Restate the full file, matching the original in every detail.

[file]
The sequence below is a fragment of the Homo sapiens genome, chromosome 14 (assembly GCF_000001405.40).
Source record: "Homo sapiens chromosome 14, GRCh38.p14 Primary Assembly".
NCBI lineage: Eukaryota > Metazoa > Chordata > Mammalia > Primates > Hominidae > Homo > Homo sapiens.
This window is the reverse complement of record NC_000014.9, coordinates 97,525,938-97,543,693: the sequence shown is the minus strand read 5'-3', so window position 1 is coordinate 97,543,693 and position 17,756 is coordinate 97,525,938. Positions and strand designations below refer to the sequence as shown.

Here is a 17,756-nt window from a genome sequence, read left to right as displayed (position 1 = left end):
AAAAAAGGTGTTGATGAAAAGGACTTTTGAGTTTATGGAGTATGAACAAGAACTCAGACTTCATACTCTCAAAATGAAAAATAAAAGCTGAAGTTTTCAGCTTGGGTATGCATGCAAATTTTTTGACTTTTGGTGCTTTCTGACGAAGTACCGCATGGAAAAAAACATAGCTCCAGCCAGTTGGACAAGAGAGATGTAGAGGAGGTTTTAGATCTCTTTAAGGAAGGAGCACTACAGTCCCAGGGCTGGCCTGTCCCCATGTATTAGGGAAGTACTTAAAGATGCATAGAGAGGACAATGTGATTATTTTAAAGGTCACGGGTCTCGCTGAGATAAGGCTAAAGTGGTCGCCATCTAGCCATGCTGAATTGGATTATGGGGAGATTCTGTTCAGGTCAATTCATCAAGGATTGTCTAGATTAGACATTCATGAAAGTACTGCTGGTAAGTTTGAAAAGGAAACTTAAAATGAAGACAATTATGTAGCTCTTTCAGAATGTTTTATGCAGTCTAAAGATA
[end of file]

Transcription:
The sequence below is a fragment of the Homo sapiens genome, chromosome 14 (assembly GCF_000001405.40).
Source record: "Homo sapiens chromosome 14, GRCh38.p14 Primary Assembly".
NCBI lineage: Eukaryota > Metazoa > Chordata > Mammalia > Primates > Hominidae > Homo > Homo sapiens.
This window is the reverse complement of record NC_000014.9, coordinates 97,525,938-97,543,693: the sequence shown is the minus strand read 5'-3', so window position 1 is coordinate 97,543,693 and position 17,756 is coordinate 97,525,938. Positions and strand designations below refer to the sequence as shown.

Here is a 17,756-nt window from a genome sequence, read left to right as displayed (position 1 = left end):
AAAAAAGGTGTTGATGAAAAGGACTTTTGAGTTTATGGAGTATGAACAAGAACTCAGACTTCATACTCTCAAAATGAAAAATAAAAGCTGAAGTTTTCAGCTTGGGTATGCATGCAAATTTTTTGACTTTTGGTGCTTTCTGACGAAGTACCGCATGGAAAAAAACATAGCTCCAGCCAGTTGGACAAGAGAGATGTAGAGGAGGTTTTAGATCTCTTTAAGGAAGGAGCACTACAGTCCCAGGGCTGGCCTGTCCCCATGTATTAGGGAAGTACTTAAAGATGCATAGAGAGGACAATGTGATTATTTTAAAGGTCACGGGTCTCGCTGAGATAAGGCTAAAGTGGTCGCCATCTAGCCATGCTGAATTGGATTATGGGGAGATTCTGTTCAGGTCAATTCATCAAGGATTGTCTAGATTAGACATTCATGAAAGTACTGCTGGTAAGTTTGAAAAGGAAACTTAAAATGAAGACAATTATGTAGCTCTTTCAGAATGTTTTATGCAGTCTAAAGATA